From the beginning of a female’s estrus period, she will be attractive to male dogs, though she will usually not be receptive or allow mating until seven to ten days into her cycle. As the cycle progresses, the color and appearance of the discharge change. In the beginning, it is usually quite bloody and thick in appearance, then gradually changes to a watery, blood-tinged discharge. The receptive period for mating usually corresponds to this change in the appearance of the discharge.
You may also find your female dog is passing small quantities of urine more frequently. The urine contains pheromones and hormones, both of which signal interested males that she will be receptive soon.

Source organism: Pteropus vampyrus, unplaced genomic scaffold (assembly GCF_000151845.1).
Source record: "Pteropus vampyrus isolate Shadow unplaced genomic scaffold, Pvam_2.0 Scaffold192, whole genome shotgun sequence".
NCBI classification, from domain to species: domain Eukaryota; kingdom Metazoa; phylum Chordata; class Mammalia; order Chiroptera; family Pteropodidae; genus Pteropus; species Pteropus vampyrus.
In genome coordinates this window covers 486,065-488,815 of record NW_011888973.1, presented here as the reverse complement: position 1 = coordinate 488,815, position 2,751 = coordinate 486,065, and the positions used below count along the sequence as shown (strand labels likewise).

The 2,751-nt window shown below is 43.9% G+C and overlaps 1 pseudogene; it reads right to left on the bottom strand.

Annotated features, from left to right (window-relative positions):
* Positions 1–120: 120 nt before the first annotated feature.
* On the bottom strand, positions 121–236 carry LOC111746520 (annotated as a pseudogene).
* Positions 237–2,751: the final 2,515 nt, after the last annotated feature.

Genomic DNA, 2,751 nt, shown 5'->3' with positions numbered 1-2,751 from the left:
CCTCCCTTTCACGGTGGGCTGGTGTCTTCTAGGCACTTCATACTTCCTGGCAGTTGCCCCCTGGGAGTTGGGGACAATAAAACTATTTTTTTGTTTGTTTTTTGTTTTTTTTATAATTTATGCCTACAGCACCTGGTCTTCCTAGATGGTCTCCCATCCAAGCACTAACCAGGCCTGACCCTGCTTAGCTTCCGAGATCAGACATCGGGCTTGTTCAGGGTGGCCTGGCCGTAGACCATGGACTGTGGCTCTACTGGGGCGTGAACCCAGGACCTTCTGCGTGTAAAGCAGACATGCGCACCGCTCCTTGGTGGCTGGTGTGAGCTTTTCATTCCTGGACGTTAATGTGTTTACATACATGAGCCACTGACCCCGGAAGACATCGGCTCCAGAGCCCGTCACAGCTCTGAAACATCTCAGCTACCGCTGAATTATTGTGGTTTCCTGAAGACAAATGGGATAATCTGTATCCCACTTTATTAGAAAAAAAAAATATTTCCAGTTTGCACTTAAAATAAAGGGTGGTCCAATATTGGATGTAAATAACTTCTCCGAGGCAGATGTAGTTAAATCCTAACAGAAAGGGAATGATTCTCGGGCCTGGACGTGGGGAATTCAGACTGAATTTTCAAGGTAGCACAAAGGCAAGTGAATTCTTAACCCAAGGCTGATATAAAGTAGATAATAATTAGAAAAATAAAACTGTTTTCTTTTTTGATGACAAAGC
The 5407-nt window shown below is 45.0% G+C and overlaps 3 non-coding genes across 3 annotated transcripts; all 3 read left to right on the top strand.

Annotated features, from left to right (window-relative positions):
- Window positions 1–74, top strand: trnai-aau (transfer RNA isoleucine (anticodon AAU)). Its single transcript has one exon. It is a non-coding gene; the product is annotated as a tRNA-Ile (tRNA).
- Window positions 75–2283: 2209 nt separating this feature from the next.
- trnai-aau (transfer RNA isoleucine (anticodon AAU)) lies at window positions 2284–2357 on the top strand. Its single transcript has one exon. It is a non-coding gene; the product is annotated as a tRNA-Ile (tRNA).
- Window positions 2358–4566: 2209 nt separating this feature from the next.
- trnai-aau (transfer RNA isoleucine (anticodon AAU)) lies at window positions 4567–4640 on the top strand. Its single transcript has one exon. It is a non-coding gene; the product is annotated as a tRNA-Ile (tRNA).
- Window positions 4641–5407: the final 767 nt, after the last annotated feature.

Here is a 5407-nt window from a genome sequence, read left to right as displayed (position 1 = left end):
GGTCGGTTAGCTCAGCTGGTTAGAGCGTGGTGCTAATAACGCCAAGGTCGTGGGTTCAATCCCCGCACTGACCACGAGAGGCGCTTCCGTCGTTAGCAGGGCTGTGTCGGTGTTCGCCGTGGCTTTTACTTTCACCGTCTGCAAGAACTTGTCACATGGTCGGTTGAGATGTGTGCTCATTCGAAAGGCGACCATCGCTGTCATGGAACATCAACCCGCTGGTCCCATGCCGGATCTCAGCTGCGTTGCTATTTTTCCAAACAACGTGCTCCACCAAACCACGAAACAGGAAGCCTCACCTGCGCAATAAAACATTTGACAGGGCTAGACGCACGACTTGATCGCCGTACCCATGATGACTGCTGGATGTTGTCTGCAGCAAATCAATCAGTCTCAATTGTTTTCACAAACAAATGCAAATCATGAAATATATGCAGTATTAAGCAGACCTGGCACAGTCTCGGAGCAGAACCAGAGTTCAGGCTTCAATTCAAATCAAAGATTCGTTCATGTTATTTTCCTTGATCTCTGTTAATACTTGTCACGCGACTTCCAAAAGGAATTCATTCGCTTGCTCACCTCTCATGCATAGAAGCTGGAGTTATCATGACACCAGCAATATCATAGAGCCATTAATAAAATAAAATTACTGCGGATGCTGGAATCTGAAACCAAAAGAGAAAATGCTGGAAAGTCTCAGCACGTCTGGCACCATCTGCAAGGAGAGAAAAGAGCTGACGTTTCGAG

How long does an estrus cycle last?
Cycle length varies, averaging two to three weeks for most dogs. The cycle begins with the first signs of vulvar swelling or vaginal discharge. It ends when all discharge ceases and the vulva has returned to its normal size.
How do I determine the best time to mate my dog?
This can be difficult. Most dogs ovulate and are receptive around the eleventh day of estrus. The discharge is usually less bloody (often described as a salmon color) and the female will be actively looking for a male. The female may stand and present her hind end for the male to be mounted or she may tuck her tail to the side. However, ovulation may occur either early or late during the heat cycle.
Are there any tests to determine when to mate my dog?
Yes. There are two simple tests that your veterinarian can perform: